Fans of Jane Austen will enjoy this story of a notorious murderess. The story alternates between two main characters, the murderess Grace Marks and the doctor Simon Jordan. It is fiction based on a true story of earlier centuries, when America was just beginning and psychiatry had not quite been introduced.
Who exactly committed the ghastly crimes of double homicide? Was it gruff, rough and nasty ‘McDermott,’ alone, or did he have an accomplice? If he did have an accomplice, was it Grace Marks, or an unknown third party? Why exactly was the head of the house and his housekeeper killed?
For me, the letters near the beginning of the novel are the most difficult to get through, and the least interesting part of the novel. Like Jane Austen’s writing, there is a lot of description of common everyday things that lead to strange surprises in this historically-based whodunit.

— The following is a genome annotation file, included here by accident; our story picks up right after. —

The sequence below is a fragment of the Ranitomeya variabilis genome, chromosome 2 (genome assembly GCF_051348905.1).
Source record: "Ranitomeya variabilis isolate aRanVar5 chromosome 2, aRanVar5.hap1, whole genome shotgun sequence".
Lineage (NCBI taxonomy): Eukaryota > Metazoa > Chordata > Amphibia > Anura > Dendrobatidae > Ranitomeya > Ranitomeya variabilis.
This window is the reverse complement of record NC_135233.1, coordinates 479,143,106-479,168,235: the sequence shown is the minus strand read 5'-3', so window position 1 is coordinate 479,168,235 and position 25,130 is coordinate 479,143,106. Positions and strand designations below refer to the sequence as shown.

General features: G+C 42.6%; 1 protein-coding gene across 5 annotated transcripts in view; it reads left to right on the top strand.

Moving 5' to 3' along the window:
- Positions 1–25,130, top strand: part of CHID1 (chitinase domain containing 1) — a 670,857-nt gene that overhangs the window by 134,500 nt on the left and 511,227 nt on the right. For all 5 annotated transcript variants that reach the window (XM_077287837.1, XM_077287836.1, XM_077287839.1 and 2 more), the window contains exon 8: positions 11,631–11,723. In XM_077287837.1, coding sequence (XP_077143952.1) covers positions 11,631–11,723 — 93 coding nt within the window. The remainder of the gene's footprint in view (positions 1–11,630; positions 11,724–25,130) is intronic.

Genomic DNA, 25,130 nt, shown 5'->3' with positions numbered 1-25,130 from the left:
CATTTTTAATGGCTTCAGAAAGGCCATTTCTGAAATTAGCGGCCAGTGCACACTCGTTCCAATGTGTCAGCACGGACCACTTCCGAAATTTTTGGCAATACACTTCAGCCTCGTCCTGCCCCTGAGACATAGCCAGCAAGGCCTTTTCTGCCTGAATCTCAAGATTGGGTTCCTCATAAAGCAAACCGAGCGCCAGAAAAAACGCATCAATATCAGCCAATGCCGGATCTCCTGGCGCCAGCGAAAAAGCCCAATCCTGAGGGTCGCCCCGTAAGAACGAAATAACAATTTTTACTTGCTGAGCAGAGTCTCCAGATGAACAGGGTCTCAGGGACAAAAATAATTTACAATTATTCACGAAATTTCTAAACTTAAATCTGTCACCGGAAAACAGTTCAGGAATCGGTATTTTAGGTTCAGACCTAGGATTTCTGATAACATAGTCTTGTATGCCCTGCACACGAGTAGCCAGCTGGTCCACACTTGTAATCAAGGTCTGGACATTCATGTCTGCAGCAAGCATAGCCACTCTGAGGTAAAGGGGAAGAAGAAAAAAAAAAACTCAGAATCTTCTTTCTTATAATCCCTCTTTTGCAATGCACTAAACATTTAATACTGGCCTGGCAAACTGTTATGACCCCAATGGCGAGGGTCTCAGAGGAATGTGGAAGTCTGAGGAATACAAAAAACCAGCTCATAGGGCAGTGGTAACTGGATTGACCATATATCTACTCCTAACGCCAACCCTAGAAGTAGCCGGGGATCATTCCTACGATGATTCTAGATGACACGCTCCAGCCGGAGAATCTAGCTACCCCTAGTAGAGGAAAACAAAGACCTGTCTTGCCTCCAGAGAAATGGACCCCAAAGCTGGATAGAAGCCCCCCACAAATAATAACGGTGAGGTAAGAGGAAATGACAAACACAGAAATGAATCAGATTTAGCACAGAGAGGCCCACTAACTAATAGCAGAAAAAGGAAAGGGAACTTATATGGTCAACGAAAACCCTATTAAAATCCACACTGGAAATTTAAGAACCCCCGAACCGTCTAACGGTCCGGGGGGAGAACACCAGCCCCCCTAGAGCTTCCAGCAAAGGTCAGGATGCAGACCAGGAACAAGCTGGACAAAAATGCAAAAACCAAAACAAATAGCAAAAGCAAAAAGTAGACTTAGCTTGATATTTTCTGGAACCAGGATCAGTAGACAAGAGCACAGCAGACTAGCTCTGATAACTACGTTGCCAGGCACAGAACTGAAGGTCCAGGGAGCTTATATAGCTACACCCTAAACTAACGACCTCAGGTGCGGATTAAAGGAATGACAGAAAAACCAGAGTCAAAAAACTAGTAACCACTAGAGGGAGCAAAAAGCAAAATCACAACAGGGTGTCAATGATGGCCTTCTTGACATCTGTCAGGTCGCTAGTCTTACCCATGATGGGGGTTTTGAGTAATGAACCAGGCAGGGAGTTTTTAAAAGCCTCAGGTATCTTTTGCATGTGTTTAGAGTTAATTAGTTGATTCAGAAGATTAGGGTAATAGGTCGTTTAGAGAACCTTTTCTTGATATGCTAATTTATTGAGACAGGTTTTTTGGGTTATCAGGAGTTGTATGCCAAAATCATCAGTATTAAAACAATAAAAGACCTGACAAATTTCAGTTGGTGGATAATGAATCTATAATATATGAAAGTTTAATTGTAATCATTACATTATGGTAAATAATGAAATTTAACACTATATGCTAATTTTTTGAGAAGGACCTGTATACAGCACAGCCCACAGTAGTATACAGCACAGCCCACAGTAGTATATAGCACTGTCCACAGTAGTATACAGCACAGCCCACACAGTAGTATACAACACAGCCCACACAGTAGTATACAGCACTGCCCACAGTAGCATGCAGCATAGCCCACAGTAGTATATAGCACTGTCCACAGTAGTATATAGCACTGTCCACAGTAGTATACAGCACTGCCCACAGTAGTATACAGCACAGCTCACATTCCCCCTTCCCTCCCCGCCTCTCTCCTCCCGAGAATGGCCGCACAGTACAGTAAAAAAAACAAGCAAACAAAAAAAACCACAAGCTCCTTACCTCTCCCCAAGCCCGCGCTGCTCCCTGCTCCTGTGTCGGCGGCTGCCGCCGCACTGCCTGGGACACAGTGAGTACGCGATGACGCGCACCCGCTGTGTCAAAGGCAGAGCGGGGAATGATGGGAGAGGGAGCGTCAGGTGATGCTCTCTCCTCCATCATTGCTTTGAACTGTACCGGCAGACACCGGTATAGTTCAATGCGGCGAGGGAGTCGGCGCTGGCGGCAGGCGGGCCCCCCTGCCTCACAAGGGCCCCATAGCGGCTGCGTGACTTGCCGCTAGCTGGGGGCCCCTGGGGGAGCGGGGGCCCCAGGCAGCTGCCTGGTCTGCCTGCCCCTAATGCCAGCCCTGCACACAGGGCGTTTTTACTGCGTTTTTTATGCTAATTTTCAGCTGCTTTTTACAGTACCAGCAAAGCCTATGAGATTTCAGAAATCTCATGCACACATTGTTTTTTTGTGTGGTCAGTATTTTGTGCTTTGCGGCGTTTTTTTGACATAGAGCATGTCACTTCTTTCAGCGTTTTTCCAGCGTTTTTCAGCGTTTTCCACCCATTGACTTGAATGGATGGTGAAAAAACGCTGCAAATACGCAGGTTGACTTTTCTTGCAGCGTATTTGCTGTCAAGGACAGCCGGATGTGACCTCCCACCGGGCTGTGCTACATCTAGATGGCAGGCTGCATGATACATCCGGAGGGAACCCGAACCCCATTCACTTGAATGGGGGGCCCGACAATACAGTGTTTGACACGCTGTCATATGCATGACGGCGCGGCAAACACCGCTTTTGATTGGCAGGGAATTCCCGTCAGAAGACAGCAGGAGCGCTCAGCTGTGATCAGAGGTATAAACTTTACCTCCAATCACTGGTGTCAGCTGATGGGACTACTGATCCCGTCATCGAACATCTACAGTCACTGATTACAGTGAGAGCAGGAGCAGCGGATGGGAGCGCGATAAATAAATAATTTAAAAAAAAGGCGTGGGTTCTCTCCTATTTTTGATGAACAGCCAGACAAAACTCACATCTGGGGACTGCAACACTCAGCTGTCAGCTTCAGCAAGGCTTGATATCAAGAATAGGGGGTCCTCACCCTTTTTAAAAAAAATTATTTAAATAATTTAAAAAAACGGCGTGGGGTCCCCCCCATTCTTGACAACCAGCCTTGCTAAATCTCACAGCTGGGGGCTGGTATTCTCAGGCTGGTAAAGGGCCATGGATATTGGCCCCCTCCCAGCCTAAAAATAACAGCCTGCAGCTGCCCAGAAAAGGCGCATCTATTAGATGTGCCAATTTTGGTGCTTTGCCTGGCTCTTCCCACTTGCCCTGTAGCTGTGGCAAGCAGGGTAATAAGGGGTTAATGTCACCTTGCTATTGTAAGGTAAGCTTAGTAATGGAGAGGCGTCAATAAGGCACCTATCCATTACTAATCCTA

Grace Marks is an interesting heroine. Her story, as she tells it, is simple, seems innocent, and a bit on the raunchy side with amusing colloquialisms. But was she capable of murder? What kind of influence was she under by McDermott, or was she under any influence at all?
Dr. Simon Jordan is at the other end of the spectrum. Dr. Jordan is a young man who bucks traditional roles to examine this criminal ‘lunatic.’ The question becomes however, who is sane, and who is not.
If you’re not a fan of heavy scene description, than this is either not the right book for you, or you should be warned in advance that a lot of skimming will be involved. However, this is a good book, and has an interesting storyline. Recommended for fans of Jane Austen or period literature.